Suter's brother Bob was a member of the 1980 "Miracle on Ice" team that struck gold in Lake Placid, and Bob's son Ryan is currently skating for the Nashville Predators. There was some speculation that Gary would come out of retirement to join his nephew in Nashville, but that never materialized.

Written by guest writer Vikash Khanna


A poorly organized band of hockey fanatics 6:25 AM  

Great recap on Gary Suter. My brother is good friends with John Suter, an older brother of Gary and he told me whenever he would go over to their house Gary would shoot pucks at my brothers head....

Johnny, Bobby, Gary and Ryan ... the First Family of Defense for the University of Wisconsin.

Lesley Schonhoffer,  10:28 PM  

Thanks so much for your unbaised view on Gary Suter. I grew up going to Flames games with my Dad, and as a young girl at only age 7 -the first Flames player who really caught my attention was Gary Suter. He was an unbelievably skilled defenseman - and unfortunately, for some strange reason was completely unnoticed in comparison to Al MacInnis (even though the two of them together were pure magic).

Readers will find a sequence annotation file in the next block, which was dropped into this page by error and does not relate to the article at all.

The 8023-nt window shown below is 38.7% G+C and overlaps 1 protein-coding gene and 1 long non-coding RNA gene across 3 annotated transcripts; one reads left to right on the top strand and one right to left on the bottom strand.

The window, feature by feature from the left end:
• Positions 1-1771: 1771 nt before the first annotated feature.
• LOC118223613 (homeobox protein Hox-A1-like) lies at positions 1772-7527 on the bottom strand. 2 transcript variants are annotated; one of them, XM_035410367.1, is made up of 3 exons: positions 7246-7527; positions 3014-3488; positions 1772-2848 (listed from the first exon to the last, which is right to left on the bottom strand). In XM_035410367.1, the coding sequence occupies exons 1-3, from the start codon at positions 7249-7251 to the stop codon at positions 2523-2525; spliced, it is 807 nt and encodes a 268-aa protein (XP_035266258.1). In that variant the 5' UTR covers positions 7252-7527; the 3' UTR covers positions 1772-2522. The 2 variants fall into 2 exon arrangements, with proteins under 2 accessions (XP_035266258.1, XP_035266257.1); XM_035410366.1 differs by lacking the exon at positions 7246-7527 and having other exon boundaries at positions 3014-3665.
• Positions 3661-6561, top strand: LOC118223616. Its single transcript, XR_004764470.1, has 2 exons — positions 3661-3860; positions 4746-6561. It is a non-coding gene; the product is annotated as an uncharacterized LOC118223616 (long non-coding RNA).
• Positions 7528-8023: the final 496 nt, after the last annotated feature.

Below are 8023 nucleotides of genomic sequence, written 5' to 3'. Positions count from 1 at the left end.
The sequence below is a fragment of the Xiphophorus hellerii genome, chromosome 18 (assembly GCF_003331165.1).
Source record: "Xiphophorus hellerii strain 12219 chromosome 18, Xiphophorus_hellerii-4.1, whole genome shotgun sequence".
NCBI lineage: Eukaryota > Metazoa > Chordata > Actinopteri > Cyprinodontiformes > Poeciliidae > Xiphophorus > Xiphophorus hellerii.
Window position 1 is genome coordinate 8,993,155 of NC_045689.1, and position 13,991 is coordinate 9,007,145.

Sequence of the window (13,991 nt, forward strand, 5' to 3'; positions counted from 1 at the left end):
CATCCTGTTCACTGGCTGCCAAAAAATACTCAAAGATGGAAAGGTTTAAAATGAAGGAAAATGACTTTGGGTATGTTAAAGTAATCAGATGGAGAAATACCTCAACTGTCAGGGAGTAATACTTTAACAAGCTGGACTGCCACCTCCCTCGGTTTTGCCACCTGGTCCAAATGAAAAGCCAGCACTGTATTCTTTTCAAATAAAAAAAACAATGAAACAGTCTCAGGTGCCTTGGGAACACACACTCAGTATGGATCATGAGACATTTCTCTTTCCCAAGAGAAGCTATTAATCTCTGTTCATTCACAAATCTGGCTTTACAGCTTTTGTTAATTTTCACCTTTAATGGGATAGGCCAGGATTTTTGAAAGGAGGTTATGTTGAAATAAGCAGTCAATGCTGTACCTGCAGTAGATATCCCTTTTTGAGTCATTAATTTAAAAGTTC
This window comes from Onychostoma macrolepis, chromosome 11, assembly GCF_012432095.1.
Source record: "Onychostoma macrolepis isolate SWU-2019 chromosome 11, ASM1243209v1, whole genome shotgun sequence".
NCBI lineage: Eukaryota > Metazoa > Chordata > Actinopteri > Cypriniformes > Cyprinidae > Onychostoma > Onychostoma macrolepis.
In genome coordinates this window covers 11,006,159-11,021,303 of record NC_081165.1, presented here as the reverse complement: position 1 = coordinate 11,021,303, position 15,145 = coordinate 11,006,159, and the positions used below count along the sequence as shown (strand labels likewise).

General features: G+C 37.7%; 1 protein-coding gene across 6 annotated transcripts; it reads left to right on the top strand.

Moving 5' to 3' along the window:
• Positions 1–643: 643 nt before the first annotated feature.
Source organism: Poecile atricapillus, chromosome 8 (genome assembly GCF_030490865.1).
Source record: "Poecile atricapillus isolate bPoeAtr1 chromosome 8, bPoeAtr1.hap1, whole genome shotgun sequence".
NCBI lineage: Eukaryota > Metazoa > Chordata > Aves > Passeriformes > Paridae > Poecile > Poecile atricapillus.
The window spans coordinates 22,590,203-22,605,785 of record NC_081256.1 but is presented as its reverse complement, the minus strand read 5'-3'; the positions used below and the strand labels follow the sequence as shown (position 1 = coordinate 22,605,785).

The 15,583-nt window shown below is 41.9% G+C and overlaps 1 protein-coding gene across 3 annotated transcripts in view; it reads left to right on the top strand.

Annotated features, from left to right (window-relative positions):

Living in Canada, favorite hockey players are often a topic of discussion. The negative reaction I get when I mention Gary Suter as my favorite player is astounding to me. I remember him as being so incredbly skilled, and very respectable on the ice. Unfortunately the rest of Canada only seem's to remember his hit on Paul Kariya.

I hope that other Canadians will one day recognize Gary Suter for what he brought to the game, and for the absolutley amazingly incredible player that he is!

Unknown 6:38 AM  

Why isn't Suter in the conversation for getting into the Hall of Fame? He was at the very least comparable to Phil Housley on offense and was far better than Housley on the defensive end. He was an integral piece of a great Calgary team who won a Stanley Cup. The only reason he only played in 4 All Star games was because the West was absolutely loaded with defensive stars in the 80's and 90's and he lost out a spot due to the rule where every team had to be represented.

You can make a great case for him to be in the HoF.